‘Extraordinary initiative’: Canada’s private refugee sponsorship system exported as model for the world 

While I am always cautious in exporting any Canadian “model,” as local conditions, history, geographies and identities vary, nevertheless good to share our experience and lessons learned with others (and likewise, learn from them):

The world could make strides in resolving the global refugee crisis by adopting Canada’s private sponsorship model, says Immigration Minister John McCallum.

Speaking at a news conference to officially launch the Global Refugee Sponsorship Initiative, which will train and advise other countries on how to establish programs that allow private individuals and groups to finance, facilitate and support refugees coming to the country, McCallum urged other countries to do more.

“I think one aspect of this crisis today is that there are not enough countries receiving enough refugees to solve the problem, to put it mildly,” he said. “So I do believe this initiative, which is essentially to export to interested countries in the rest of the world our privately sponsored refugees [program], could make a significant impact on the refugee crisis.”

Participants from Argentina, Australia, Brazil, Chile, Germany, New Zealand, the U.K. and the U.S. are in Ottawa for a three-day session on how Canada’s program could be replicated in their own countries. About 90 international delegates are attending.

Canada is dedicating six staff to spearhead the initiative to get the greatest “buy in” from other countries.

McCallum said the world is seeing the worst refugee crisis in decades, and a growing number of countries are keen to embrace Canada’s project as a way to help. Engaging citizens will boost public support for newcomers, and help refugees integrate with greater ease and success.

According to the department of Immigration, Refugees and Citizenship Canada, the private refugee sponsorship program has helped resettle more than 288,000 refugees since the late 1970s.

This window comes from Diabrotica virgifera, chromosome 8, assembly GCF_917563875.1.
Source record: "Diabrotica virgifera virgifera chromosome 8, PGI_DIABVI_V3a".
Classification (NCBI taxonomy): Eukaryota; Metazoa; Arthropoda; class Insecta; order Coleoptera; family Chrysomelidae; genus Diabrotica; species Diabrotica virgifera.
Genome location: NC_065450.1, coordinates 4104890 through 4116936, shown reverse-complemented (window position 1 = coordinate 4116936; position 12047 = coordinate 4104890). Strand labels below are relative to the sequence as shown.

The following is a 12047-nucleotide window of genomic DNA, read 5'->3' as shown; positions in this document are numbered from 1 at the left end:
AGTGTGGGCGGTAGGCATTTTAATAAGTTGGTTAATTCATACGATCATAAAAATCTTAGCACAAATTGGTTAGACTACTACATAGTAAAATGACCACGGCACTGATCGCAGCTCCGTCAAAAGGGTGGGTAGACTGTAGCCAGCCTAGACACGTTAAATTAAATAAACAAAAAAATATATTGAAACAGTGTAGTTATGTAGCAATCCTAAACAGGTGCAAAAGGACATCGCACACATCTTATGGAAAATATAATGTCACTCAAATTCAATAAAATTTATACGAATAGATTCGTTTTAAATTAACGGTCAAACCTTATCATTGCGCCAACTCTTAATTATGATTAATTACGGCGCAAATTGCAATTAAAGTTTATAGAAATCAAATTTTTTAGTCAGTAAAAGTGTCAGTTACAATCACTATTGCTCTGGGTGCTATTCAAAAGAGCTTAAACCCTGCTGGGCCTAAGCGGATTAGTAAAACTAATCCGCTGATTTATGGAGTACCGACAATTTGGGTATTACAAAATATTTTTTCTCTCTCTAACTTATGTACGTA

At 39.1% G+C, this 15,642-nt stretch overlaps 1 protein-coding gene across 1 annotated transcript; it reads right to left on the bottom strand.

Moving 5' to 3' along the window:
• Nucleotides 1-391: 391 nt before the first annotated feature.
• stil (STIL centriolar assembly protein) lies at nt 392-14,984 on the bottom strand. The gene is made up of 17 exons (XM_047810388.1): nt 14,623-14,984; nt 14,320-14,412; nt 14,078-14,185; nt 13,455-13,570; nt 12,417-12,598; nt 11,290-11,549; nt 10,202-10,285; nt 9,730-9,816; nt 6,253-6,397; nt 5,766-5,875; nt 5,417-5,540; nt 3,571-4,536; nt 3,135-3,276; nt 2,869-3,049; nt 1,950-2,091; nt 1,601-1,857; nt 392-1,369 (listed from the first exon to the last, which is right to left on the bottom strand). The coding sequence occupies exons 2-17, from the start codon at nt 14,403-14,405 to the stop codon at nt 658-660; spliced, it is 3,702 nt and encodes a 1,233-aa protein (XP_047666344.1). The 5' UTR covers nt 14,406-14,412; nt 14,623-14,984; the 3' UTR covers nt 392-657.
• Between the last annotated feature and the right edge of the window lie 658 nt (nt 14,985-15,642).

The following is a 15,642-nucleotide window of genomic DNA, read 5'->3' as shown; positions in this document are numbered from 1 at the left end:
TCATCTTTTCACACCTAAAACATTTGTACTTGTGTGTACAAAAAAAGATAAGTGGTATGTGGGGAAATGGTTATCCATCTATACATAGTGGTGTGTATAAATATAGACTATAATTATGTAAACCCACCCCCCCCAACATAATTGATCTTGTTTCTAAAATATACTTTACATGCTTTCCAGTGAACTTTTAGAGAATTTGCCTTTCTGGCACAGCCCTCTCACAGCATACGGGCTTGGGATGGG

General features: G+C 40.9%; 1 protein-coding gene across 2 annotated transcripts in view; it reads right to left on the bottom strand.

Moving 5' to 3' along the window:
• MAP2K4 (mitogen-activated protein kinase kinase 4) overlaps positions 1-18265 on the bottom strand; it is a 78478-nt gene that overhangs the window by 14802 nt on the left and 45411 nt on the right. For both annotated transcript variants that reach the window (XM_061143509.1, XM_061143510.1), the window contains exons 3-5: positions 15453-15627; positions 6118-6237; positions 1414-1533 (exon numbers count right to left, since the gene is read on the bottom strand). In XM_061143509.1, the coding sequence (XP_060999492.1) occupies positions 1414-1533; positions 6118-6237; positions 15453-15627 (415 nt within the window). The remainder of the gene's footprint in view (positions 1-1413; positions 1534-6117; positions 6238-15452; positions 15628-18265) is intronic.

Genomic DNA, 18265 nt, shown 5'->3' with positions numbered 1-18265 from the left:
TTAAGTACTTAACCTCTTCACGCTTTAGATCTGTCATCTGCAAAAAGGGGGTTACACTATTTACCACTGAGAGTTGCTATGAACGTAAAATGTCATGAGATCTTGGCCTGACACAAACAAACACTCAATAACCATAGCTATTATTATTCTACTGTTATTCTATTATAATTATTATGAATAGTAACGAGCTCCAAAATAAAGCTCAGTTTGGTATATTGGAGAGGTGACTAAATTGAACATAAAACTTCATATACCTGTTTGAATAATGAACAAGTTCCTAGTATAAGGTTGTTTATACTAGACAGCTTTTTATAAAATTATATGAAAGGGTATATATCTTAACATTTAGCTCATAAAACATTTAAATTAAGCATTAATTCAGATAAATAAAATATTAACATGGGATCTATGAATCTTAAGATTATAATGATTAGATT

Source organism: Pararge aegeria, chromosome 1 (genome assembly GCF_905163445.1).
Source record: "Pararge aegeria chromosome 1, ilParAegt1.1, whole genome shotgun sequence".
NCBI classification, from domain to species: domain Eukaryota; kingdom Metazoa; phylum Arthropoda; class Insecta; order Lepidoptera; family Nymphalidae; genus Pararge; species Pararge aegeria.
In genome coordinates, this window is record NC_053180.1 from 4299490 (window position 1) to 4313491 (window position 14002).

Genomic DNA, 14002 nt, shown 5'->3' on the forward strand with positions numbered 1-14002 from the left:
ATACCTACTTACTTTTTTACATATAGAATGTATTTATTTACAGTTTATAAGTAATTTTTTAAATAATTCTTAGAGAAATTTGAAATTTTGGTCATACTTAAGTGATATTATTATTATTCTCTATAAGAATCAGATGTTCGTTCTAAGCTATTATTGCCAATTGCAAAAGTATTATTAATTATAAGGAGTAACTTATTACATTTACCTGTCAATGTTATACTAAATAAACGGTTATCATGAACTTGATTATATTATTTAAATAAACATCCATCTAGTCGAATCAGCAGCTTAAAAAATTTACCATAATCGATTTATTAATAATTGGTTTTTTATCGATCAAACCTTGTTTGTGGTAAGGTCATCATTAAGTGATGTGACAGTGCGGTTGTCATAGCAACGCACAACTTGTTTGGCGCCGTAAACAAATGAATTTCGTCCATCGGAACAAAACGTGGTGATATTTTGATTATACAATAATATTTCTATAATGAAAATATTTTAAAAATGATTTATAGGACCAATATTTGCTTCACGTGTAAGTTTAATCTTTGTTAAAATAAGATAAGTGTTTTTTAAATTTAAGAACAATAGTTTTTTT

More than 13,000 Syrian refugees have been resettled in Canada through private sponsorship since November 2015.

1.2 million refugees in life-threatening situations

In March, Canada’s government-assisted and private sponsorship of refugees was hailed as a model for the world by Filippo Grandi, the head of the United Nations Refugee Agency.

Johannes Van Der Klaauw, the agency’s representative in Canada, said today there are now 1.2 million refugees who are in life-threatening situations. He urged other countries to follow Canada’s lead to encourage private sponsors to complement government-assisted programs.

Gregory Maniatis, an international resettlement expert with Open Society Foundations, called Canada’s program an extraordinary initiative.

While there are many obstacles, including many governments around the world, he said there is a groundswell of grassroots support from citizens.

“If you look at what’s happening on the ground, amongst citizens….we think and we have seen, a tremendous desire to help,” he said.

McCallum said while Canada is a very welcoming country compared to others, it is not universally so. He said to stem potential resentment, the government is always careful to ensure refugees are not seen to be treated better than other Canadians when it comes to social housing, health or other benefits.

“We have to ensure that the way we behave is fair. Fair to refugees, but also to Canadians,” he said.

The Global Refugee Sponsorship Initiative is led by the federal government, the United Nations High Commissioner for Refugees, the University of Ottawa, the Radcliffe Foundation and the Open Society Foundations

Source: ‘Extraordinary initiative’: Canada’s private refugee sponsorship system exported as model for the world – Politics – CBC News

About Andrew
Andrew blogs and tweets public policy issues, particularly the relationship between the political and bureaucratic levels, citizenship and multiculturalism. His latest book, Policy Arrogance or Innocent Bias, recounts his experience as a senior public servant in this area.

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